December 27, 2004

First Born

From last week's Parsha:

Now the eyes of Israel were dim for age, so that he could not see. And he brought them near unto him; and he kissed them, and embraced them. And Israel said unto Joseph: 'I had not thought to see thy face; and, lo, God hath let me see thy seed also.' And Joseph brought them out from between his knees; and he fell down on his face to the earth. And Joseph took them both, Ephraim in his right hand toward Israel's left hand, and Manasseh in his left hand toward Israel's right hand, and brought them near unto him. And Israel stretched out his right hand, and laid it upon Ephraim's head, who was the younger, and his left hand upon Manasseh's head, guiding his hands wittingly; for Manasseh was the first-born. And he blessed Joseph, and said: 'The God before whom my fathers Abraham and Isaac did walk, the God who hath been my shepherd all my life long unto this day, the angel who hath redeemed me from all evil, bless the lads; and let my name be named in them, and the name of my fathers Abraham and Isaac; and let them grow into a multitude in the midst of the earth.' And when Joseph saw that his father was laying his right hand upon the head of Ephraim, it displeased him, and he held up his father's hand, to remove it from Ephraim's head unto Manasseh's head. And Joseph said unto his father: 'Not so, my father, for this is the first-born; put thy right hand upon his head.' And his father refused, and said: 'I know it, my son, I know it; he also shall become a people, and he also shall be great; howbeit his younger brother shall be greater than he, and his seed shall become a multitude of nations.' And he blessed them that day, saying: 'By thee shall Israel bless, saying: God make thee as Ephraim and as Manasseh.' And he set Ephraim before Manasseh.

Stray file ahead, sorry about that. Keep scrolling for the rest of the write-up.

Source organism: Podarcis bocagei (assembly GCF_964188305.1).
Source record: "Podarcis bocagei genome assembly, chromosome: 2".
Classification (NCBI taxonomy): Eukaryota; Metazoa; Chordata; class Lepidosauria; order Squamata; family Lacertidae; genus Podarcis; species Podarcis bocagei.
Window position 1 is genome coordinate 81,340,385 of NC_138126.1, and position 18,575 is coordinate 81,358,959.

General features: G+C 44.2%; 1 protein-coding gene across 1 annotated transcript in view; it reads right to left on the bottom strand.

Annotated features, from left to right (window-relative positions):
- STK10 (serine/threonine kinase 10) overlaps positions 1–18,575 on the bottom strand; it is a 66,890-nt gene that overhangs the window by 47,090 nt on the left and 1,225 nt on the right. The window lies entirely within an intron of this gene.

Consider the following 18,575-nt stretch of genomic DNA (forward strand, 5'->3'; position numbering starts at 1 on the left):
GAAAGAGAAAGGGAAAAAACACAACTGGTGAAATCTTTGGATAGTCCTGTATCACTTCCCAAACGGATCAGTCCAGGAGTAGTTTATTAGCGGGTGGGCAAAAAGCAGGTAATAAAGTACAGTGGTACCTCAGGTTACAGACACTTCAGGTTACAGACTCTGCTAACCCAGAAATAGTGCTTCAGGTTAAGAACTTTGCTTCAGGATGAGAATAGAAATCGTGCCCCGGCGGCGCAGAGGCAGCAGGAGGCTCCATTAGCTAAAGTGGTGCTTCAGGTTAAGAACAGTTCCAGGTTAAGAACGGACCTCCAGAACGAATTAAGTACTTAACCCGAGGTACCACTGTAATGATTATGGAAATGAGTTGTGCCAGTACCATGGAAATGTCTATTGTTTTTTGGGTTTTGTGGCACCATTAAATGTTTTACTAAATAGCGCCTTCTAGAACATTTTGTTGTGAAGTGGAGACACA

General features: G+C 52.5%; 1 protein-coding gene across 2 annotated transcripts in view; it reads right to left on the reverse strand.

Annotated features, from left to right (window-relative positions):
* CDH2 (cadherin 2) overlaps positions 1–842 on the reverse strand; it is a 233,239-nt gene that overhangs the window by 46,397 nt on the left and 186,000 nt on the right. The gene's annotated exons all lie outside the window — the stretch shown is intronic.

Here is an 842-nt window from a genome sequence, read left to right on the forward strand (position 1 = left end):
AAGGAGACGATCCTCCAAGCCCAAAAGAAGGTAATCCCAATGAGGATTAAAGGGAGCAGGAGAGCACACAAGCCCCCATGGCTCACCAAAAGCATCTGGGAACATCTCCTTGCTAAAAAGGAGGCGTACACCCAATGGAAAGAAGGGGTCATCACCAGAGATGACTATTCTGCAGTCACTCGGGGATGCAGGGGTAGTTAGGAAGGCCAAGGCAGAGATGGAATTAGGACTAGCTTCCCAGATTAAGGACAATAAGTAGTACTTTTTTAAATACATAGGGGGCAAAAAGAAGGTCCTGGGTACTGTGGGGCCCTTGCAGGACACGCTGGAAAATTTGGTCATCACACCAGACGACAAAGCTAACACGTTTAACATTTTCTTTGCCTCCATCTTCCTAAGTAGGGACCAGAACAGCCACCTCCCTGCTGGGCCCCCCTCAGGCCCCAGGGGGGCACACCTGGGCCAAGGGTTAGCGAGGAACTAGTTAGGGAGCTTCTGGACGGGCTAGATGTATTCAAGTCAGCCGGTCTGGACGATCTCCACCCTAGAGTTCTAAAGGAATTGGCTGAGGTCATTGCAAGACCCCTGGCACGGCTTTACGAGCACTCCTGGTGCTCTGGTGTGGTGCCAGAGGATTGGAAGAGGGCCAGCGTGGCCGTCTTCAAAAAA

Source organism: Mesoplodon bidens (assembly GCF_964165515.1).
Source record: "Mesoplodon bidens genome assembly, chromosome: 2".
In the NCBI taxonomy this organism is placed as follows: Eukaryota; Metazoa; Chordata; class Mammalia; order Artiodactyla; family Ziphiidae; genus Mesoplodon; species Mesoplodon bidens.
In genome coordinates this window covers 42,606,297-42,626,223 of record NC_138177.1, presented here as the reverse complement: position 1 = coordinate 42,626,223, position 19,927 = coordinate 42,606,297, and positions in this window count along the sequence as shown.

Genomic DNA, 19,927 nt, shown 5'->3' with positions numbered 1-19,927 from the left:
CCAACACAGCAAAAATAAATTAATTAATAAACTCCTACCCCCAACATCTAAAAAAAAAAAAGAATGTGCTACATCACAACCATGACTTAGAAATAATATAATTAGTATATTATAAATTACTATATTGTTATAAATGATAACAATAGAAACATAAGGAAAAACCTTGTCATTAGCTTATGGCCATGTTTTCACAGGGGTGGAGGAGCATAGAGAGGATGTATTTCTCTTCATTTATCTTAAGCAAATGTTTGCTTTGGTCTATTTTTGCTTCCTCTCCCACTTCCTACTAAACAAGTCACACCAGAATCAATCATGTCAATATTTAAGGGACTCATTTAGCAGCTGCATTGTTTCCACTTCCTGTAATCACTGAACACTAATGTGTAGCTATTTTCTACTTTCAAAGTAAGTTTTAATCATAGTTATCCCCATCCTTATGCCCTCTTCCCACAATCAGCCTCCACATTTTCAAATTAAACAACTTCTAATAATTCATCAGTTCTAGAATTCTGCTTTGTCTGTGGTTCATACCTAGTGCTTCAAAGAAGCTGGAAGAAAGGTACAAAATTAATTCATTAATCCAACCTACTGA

Judaism seems to place great value on the "First Born." But is this really the case?

Let's think about this. In history: Abraham was not the first born, Isaac was not the first born, Jacob was not the first born, Levi and Judah were not the first born, Moses was not the first born, David was not the first born, Solomon was not the first born.

The first born of every family was supossed to serve in the Temple ala Samuel, but G-d appointed the Sons of Aaron due to the sin of the Golden Calf.

I once had Shabbat with a convert. This person went on and on about how amazing it was that I was a Kohain. I laughed. "I didn't do anything to be a Kohain but be born." I was in awe of this woman. She chose Judaism and lived an observant lifestyle by choice. That is impressive.

I guess we can learn from this that status is a nice thing, but not what ultimately matters. It is character.

Just a thought.


Yaakov said...

Kabbalah and Chassidus explain that the root of the soul of a Kohain is in the highest levels, which is why they are able to bestow blessing upon all of Yisroel. This is the natural right of the first born, which was removed from them only due to the sin of the Golden Calf. When the sin is completely rectified, with the coming of Moshiach shortly in our generation, the first born will resume their role.

At the same time, the sages tell us that a talmid chochom is worthier than a Cohen who is an ignoramus. Because failure to utilize one's potential is a great disgrace. But the potential is still there.

Judah HaKohain said...

Interesting, Yaakov. But what will become of the Kohanim when Moshiach comes?

Yaakov said...

When Moshiach comes the Cohanim will resume service in the Bais Hamikdash, along with the first born (according to the chassidus of the Tzemach Tzedek). At that time, however, the souls of the Cohanim will be drawn from the level which is the source of the Leviim because at that time it will be revealed that the Leviim will be higher.